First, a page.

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Berlin under the rain

November 1, 2017

 

 

Some would say it’s a telltale sign of a schizoid personality; others, that it reflects an everyday, whatever sort of attitude. Still, some would find it entirely normal – and it’s on them I am placing my bets.

 

I spent my entire summer island-hopping in the company of W. Sommerset Maugham’s Rain (brilliantly – just brilliantly – translated by Palmyra Ismiridou for Agra Publishers), Angie Saltabasi’s Berlin (Polis Publishers; my copy still holds traces of sand and simit in it), and art catalogues aplenty. Ok, so I did step on land now and then (deep, deep inland in fact, towards Larissa) but the point is I kept oscillating between the easy come of Maugham and Saltabasi, and the easy go of – heavy – theory. Oh well…

 

The openness of art criticism can be entirely charming. Especially when it actually has something to say. But don’t you too feel uncomfortable when reading a group exhibit catalogue and find that the curator obviously favours one artist among others? (Clue: there’s manifestly more words dedicated to him or her). Hegel used to say that taste is one’s subjective perception of what’s beautiful. I am not sure, then, what he would make of someone suggesting that an art exhibit, or a text, was “tasteful” or “in good taste”. 

Back to Saltabasi’s book, then. Back to her courageous language and her delightful mouthfuls of sentences. She holds a magnifying glass up to what I’d like to call New Urban Narratives. Oh well…

 

Most catalogues (the preponderance of catalogues, as Pambos, the footballer-cum-concierge of my hotel-like accommodation in Paphos would say) exhibit this new narrative turn. On the island of Samos, I insistently asked art historian and curator Katerina Gregos what she thought was the New Language visual artists were now using (I tend to carry such questions around with me every August). We left our conversation pending. It was conscious, on my part: I wanted to have an excuse to talk to her again. In the meantime, I happened to find the answer: curatorial texts are part of this new artistic language, these new narratives. Oh well…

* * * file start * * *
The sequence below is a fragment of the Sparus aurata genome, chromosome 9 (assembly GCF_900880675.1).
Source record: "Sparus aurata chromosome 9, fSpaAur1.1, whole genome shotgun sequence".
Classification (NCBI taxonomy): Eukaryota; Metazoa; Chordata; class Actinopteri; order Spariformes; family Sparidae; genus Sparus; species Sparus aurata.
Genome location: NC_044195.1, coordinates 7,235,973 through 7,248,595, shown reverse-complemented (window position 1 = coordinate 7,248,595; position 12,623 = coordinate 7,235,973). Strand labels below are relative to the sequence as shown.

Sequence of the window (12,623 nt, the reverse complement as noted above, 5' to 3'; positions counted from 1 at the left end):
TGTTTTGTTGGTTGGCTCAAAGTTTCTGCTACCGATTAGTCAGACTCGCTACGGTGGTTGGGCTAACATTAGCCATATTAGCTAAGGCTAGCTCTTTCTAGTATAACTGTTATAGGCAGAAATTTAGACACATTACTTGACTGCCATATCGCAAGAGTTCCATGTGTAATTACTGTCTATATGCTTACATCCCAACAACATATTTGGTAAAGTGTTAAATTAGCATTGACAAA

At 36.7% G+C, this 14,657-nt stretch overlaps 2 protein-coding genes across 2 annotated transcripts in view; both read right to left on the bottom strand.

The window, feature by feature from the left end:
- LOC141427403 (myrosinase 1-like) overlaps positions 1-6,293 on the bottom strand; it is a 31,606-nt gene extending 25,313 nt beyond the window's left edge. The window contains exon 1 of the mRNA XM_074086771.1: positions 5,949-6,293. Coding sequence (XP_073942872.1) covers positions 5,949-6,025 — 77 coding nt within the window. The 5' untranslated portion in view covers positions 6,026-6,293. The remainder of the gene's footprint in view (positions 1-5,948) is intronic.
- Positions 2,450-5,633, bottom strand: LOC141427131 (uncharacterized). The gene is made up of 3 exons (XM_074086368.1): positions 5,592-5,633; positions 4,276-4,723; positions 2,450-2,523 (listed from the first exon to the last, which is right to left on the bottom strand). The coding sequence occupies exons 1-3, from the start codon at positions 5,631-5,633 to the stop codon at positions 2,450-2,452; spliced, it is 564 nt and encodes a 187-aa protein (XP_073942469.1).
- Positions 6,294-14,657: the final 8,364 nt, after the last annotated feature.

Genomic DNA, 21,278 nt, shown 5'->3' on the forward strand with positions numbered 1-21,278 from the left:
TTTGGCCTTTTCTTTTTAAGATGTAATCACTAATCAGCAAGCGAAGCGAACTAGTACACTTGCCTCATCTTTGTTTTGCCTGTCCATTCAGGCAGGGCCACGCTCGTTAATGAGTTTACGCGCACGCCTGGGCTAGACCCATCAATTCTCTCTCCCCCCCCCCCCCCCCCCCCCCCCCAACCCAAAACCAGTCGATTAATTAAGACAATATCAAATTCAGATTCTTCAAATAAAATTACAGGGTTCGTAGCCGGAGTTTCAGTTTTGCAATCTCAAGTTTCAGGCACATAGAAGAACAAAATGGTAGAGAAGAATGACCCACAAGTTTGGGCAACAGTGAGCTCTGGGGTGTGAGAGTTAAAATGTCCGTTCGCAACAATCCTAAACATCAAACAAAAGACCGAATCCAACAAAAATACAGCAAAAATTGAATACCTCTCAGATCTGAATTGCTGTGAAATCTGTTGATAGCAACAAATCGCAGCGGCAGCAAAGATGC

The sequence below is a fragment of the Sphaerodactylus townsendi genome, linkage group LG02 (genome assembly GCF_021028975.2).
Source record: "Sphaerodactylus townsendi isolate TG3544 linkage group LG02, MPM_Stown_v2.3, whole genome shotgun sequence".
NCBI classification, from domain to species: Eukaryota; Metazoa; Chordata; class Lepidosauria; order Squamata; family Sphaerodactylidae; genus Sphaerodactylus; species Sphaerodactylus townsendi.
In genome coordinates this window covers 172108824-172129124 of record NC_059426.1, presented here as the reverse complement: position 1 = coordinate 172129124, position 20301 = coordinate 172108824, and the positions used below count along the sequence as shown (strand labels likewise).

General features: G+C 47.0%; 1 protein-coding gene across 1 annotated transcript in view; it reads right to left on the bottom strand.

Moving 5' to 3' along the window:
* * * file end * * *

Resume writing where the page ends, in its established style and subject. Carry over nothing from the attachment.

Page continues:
W. Sommerset Maugham doesn’t need me. I need him. Rain is the most accomplished text I read this summer. Don’t let me start on the droplets and hailstones of his narrative! The last full moon of the summer is upon us soon (September 6h) and Geminis like me have their inner balance knocked over already. I know I need Maugham: he’s so precise, he moves me. Oh well…

 

Having read Maugham, I go back to those catalogues like Christopher Columbus once returned home with a new vision of the world. And I discover an entirely different story. The new language of visual artists is what comes away from the texts accompanying their works; – or, even better, the works accompanying those texts. I find room for this thought inside me, comforting myself that words have struck victory over the images. Oh well…

 

This summer has been a Twilight Zone for me. I’ve stood up to Reality, Knowledge, and Silence. I’ve clocked miles by the dozen, cause that’s how summers are supposed to be measured: in miles. Sometimes, of course, they’re measured in books. This one has been measured in catalogues galore. Rain, Berlin, my art catalogues, and Silence: I’ve narrowed my vocabulary to simple grunts. What? How? Do you want? Oh well…

 

I’m a diligent reader, if a bit unsociable. Being constantly reminded of the reasons Rain and Berlin were written, I kept asking the same from my art catalogues – to no avail. No matter. If there’s one thing I’m learning on this new job, it is to constantly recalibrate my horizon of expectations. Oh well…

 

It’s been a good summer overall. It’s stolen a chunk from my autumnal September, but I ain’t complaining. I’ve had an intense island-hopping July followed by August in Athens, a concept and a project in itself. I’ve had Rain and Berlin. And catalogues galore. A good summer, after all. Reading-wise at least. Oh well…

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